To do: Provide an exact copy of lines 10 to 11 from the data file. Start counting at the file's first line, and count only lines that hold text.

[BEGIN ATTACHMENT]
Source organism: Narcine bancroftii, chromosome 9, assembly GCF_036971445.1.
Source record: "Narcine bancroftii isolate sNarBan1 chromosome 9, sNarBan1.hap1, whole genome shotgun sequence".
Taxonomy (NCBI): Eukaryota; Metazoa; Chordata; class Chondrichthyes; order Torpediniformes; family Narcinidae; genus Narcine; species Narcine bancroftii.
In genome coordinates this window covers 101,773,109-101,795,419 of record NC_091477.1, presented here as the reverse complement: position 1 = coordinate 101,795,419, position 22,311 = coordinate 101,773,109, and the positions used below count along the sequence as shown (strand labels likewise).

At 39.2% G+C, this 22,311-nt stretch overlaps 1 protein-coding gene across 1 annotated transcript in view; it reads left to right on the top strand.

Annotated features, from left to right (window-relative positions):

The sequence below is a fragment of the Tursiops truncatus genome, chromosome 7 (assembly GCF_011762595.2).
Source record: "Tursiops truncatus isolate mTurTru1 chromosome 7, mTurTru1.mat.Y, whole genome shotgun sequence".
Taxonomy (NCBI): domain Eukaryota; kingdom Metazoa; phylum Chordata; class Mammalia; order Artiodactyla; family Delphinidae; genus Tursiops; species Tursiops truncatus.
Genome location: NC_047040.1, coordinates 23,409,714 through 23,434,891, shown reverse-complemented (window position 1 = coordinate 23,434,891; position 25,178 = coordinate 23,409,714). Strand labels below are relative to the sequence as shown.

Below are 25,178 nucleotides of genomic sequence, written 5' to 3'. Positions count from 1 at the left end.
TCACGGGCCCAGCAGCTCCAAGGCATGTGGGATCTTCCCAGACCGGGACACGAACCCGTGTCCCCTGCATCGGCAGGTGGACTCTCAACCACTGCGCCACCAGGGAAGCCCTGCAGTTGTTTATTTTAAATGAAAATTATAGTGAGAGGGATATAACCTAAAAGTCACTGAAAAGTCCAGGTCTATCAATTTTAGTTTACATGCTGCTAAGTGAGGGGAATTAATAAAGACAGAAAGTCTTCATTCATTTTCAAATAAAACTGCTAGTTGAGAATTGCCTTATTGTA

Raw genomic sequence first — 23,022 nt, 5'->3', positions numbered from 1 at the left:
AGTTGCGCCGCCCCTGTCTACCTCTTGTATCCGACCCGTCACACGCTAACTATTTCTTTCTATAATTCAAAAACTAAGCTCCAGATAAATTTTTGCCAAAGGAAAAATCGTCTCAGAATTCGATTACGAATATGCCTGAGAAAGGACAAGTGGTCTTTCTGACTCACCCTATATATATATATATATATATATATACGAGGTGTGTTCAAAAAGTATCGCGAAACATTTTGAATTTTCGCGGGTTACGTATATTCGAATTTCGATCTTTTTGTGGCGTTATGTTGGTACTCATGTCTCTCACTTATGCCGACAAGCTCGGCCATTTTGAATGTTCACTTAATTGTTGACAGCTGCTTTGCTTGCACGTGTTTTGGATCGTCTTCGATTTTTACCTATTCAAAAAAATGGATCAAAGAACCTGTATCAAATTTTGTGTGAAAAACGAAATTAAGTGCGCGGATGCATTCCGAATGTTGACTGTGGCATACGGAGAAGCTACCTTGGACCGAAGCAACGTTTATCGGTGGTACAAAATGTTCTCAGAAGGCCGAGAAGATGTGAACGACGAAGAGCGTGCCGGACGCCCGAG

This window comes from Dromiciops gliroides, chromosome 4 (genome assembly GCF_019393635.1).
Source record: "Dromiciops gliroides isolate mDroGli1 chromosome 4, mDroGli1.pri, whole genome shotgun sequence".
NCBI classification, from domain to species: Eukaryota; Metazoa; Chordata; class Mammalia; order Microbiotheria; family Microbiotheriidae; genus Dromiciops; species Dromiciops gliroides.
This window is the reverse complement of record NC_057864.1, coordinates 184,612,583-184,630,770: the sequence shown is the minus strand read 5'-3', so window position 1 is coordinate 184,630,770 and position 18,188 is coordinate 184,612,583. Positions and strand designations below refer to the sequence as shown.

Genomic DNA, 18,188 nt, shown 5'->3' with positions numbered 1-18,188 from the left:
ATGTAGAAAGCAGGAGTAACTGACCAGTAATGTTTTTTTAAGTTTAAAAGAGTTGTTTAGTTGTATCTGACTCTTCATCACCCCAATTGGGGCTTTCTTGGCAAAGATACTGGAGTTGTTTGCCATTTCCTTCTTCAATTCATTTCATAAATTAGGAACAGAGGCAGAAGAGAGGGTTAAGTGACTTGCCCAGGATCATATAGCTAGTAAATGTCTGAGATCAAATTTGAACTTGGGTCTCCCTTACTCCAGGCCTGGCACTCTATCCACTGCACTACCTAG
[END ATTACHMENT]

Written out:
Genome location: NC_047040.1, coordinates 23,409,714 through 23,434,891, shown reverse-complemented (window position 1 = coordinate 23,434,891; position 25,178 = coordinate 23,409,714). Strand labels below are relative to the sequence as shown.

Below are 25,178 nucleotides of genomic sequence, written 5' to 3'. Positions count from 1 at the left end.